A team of researchers, including Resnick Fellow Madeline Meier, have been investigating the use of light to direct the ordered growth of inorganic material with sub-micron resolution. The team has investigated the optical mechanism behind this spontaneous, ordered phototropic growth, showing that the self-organization of the material is directed by cooperative light scattering and absorption in the near-field. The results can be found in their recent paper, "Assessing Effects of Near-Field Synergistic Light Absorption on Ordered Inorganic Phototropic Growth."
We demonstrated spontaneous, ordered inorganic phototropic growth on wavelength length scales.
Significance and Impact
- Our study revealed the optical basis for emergent growth.
- We demonstrated that self-organization is directed by cooperative light scattering and synergistic absorption.
- Results might help direct the development of this technique for large-scale manufacturing of tailored materials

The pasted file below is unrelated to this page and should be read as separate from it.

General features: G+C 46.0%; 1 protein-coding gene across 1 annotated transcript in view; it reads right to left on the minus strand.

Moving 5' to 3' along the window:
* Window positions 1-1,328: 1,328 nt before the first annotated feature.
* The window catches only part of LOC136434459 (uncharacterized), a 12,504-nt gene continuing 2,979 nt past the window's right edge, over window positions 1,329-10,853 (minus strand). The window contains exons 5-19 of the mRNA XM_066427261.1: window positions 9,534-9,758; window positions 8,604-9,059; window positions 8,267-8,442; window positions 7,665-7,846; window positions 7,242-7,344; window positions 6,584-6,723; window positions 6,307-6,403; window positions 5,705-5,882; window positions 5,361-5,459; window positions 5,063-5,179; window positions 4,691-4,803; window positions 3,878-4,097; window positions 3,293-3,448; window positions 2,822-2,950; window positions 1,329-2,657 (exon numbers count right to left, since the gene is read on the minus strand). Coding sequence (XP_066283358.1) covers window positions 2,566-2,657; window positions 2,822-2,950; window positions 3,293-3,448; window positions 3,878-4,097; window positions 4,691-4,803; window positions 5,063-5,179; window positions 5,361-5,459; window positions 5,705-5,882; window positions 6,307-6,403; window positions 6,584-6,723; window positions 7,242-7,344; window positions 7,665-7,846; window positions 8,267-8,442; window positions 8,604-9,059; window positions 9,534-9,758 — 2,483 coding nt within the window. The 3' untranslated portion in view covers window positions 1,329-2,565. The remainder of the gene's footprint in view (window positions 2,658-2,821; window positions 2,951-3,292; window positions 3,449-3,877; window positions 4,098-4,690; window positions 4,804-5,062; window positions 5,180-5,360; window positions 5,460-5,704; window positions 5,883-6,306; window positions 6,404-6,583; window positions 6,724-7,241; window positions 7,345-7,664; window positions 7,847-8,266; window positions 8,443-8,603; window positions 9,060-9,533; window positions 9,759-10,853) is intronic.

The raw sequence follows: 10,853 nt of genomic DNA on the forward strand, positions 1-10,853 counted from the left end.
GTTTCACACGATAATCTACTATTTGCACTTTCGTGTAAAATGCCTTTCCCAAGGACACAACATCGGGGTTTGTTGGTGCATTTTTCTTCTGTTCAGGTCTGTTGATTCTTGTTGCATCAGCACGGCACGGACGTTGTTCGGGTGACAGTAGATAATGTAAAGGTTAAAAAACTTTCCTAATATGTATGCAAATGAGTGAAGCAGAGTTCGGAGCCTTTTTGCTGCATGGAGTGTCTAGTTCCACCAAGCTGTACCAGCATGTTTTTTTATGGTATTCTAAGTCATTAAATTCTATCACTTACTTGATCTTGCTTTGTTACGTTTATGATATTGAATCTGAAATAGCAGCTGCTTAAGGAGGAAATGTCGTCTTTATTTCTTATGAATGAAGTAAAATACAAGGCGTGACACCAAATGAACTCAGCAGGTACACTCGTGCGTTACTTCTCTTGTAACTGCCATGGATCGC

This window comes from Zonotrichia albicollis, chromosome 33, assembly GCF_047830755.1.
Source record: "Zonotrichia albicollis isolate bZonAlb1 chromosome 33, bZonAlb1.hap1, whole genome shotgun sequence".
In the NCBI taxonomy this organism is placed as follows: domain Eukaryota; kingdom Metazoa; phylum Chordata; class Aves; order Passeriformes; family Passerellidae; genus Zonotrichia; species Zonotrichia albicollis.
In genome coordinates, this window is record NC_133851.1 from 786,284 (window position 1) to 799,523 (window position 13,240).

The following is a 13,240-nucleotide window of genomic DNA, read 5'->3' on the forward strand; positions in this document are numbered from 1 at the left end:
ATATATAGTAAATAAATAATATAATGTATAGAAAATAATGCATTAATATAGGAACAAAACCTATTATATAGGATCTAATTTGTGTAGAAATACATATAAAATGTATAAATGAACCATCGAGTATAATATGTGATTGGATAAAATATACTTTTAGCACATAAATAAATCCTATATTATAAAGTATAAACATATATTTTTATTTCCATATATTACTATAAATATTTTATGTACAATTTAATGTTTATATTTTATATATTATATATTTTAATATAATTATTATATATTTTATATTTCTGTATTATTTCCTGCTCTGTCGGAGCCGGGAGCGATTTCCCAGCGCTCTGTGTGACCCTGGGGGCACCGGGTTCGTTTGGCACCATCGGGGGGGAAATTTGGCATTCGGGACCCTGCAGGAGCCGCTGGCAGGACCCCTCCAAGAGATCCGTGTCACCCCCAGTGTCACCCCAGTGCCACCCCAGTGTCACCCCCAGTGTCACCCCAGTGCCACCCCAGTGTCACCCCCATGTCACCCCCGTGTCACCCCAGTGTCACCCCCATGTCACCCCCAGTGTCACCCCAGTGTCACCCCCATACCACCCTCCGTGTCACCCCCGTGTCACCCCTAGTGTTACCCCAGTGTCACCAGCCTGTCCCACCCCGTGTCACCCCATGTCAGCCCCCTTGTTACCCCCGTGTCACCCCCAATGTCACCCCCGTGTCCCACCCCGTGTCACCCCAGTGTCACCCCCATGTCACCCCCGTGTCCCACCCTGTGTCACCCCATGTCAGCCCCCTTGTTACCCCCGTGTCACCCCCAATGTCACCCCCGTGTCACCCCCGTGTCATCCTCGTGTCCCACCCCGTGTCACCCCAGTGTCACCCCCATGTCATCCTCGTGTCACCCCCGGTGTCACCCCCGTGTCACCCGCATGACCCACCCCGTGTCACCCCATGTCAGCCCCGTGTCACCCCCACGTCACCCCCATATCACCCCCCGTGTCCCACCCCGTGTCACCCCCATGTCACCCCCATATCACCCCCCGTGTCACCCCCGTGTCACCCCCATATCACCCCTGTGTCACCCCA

- We performed light directed electrochemical synthesis of semiconducting Se-Te with conformal illumination on a PMMA patterned substrate.
- Modeling was done to confirm the optical mechanism, using combined simulations of light absorption (FDTD) and growth (Monte Carlo).
Azhar I. Carim+, Madeline C. Meier+, Kathleen M. Kennedy, Matthias H. Richter, Kathryn R. Hamann and Nathan S. Lewis., Assessing Effects of Near-Field Synergistic Light Absorption on Ordered Inorganic Phototropic Growth, J. Am. Chem. Soc. 2021 143 (10), 3693 DOI: 10.1021/jacs.0c13085
Contact: Nate Lewis